Monday, April 8, 2013

How much game automation is too much?

I was just formatting some matlab code and waiting for a virtual machine to bring my machine to its knees (again...) and played a little sudoku on the phone.

One of the nice bits about MS sudoku is the helpful way that the game automatically eliminates some possibilities from your pencil work when you enter a number in pen. This removes one of the tedious bits of the game, but also "helps" you by removing one of the areas where human error increase the "challenge".

This got me to thinking; how much "automation" can help or wreck a game.

Scenario 1  Aim-bot in an FPS.

In an FPS, the human error that the player is trying to manage is mostly in two areas,  shooting and moving.  If the game automated either of these elements, the difficulty of the game would be seriously reduced. (This assumes that the games does not involve any resource constraints that require decision making.. I.e it has a single gun type with unlimited ammo)
This would reduce the game to an exercise of moving around.  Kind of like being the driver in a tank, where the gunner takes care of all the shooting bit and you just drive.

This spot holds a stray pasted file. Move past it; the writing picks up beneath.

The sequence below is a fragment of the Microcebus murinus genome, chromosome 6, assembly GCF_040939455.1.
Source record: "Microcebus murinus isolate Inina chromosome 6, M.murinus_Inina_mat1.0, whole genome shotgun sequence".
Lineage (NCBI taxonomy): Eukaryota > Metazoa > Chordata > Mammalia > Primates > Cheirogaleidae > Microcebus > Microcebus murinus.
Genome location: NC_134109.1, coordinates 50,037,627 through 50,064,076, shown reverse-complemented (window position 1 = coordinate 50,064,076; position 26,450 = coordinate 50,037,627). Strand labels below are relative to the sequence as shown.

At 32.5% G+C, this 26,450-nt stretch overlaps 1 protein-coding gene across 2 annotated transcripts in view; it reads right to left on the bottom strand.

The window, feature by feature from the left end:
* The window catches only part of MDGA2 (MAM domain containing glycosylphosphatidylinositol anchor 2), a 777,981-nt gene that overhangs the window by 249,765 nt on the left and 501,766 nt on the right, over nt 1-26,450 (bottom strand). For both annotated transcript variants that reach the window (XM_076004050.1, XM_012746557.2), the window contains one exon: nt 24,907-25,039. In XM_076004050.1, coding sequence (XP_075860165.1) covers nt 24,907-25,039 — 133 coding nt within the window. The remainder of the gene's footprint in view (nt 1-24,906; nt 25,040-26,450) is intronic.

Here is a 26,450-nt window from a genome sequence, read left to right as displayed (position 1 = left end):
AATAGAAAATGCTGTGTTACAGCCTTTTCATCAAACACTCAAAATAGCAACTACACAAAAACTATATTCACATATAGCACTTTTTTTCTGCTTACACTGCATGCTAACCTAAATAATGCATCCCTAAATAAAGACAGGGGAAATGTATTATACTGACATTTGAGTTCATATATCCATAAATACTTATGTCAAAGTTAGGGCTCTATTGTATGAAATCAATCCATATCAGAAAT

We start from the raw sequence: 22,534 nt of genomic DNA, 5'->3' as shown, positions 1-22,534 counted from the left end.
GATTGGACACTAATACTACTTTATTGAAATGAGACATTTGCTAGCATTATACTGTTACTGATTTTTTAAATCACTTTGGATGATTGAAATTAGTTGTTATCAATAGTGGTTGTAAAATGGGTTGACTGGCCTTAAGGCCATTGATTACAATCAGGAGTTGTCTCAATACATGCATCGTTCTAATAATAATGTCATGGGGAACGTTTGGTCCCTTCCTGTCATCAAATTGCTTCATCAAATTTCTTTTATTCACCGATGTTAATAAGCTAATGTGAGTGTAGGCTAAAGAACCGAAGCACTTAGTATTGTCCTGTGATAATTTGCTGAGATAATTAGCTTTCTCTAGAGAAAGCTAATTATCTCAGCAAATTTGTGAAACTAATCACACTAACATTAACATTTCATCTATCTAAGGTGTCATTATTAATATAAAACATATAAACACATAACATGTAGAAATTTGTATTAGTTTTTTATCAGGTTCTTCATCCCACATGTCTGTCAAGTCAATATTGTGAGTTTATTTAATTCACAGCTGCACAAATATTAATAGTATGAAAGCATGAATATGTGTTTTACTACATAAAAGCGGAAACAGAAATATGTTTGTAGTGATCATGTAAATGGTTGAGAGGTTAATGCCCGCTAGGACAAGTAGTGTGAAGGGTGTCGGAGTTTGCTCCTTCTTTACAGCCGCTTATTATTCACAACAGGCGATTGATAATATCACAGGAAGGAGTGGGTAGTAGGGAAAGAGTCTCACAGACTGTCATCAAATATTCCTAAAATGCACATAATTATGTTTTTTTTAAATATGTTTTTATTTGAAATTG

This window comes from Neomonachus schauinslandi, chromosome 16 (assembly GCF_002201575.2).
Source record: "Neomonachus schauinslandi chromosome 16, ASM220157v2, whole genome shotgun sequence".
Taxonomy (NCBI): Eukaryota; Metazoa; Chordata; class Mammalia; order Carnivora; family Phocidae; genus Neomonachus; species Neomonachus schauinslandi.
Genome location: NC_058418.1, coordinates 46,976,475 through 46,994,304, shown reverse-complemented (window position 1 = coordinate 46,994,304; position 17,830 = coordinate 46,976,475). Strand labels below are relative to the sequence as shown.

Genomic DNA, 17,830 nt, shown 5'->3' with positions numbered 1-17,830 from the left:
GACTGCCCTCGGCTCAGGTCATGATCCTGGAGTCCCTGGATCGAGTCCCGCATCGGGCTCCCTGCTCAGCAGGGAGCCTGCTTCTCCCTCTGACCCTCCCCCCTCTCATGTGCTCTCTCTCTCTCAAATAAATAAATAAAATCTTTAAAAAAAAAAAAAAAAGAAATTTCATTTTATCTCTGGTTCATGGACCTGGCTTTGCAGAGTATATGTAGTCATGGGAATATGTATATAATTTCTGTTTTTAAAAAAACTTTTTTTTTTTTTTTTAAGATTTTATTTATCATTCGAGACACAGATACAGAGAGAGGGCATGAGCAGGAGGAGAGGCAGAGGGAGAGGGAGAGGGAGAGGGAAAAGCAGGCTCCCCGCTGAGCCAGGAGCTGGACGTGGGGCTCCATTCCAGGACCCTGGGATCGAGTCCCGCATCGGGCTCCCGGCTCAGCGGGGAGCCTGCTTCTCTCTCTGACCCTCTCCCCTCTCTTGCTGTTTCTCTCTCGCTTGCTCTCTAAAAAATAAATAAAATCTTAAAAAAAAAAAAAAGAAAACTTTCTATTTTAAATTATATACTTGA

This is no bad thing if the movement is interesting and challenging.  However, if the movement aspect is not "fun" then the automation has wrecked the game.  It has reduced the complexity, the chance of human error and the consequence of that error (learning).

What if the opposite was done.  The movement aspect was automated. The game now becomes more like the gunner in the tank.  The tank moves and you do your best to fire with no control or coordination with the driver.  (Like playing a team shooter when you jump in a jeep and take the mounted gun while a teenager with no headset takes the driver position. Enjoy! Might work out, might not.)